File photograph courtesy of Kate Fries/Flickr
WITN reports that officials in Jones County, North Carolina, have arrested Corporal Jeremy Edge after he allegedly shot and killed two walker hounds, belonging to Matthew Eaton, and then attempted to bury the dogs’ radio tracking collars.
Eaton was deer hunting with his dogs near the town of Stella, in a national forest, when he first encountered Edge. Eaton, however, had no idea that Edge had likely already shot his dogs when the men crossed paths. “[Edge] cussed at me that my dogs were running across the field,” says Eaton. According to JDNews, only later, after finding both of his hounds dead, did Eaton realize the weight of Edge’s words. “I didn’t pay much attention. I never expected anything like this to happen,” Eaton told The Daily News.
Eaton didn’t know Edge, but he remembered seeing a dark-colored GMC Yukon, with a large Confederate flag sticker, in the area where he’d met the man and where he later found the dogs. With help from social media, officials were able to locate the vehicle—but it was missing the Confederate flag sticker, though there were obvious signs that it had been removed.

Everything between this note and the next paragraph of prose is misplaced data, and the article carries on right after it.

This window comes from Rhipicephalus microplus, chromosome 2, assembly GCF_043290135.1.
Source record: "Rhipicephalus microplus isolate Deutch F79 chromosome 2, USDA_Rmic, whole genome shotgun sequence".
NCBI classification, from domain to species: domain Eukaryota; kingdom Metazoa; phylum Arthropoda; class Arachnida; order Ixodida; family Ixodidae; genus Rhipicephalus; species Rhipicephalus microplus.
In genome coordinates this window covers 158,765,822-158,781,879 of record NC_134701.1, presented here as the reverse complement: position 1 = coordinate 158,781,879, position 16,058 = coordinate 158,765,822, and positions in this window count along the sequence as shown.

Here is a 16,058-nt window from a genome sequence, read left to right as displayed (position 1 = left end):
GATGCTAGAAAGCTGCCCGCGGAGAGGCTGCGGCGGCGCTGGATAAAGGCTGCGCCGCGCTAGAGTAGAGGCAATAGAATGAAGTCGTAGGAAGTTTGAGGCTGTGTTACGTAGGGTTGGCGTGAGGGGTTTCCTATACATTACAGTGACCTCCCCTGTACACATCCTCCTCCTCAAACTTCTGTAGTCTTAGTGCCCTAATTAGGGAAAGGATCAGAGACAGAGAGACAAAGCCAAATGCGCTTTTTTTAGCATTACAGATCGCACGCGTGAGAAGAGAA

When confronted by law enforcement, Edge claimed that shooting dogs that are chasing deer is legal in his home state of Tennessee—which is not true. Edge later admitted to killing the dogs, however.
Jones County Sheriff Danny Heath says that dogs are often in the crosshairs during deer season. “Some people look at hunting dogs as an unfair advantage,” Heath told The Daily News. “They think that hunting is not stalking the deer. It’s been going on around here since I can remember. What people don’t understand, many hunters are animal lovers. They invest a lot of time and money in these dogs. You just don’t mess with somebody’s dogs.”
Edge, a Marine serving as a military police officer at Camp Lejeune, was placed in the Jones County jail with a $20,000 bond. He faces two counts of felony cruelty to animals, two counts of misdemeanor larceny, two counts of misdemeanor injury to personal property, and two counts of misdemeanor removal of an electronic tracking collar.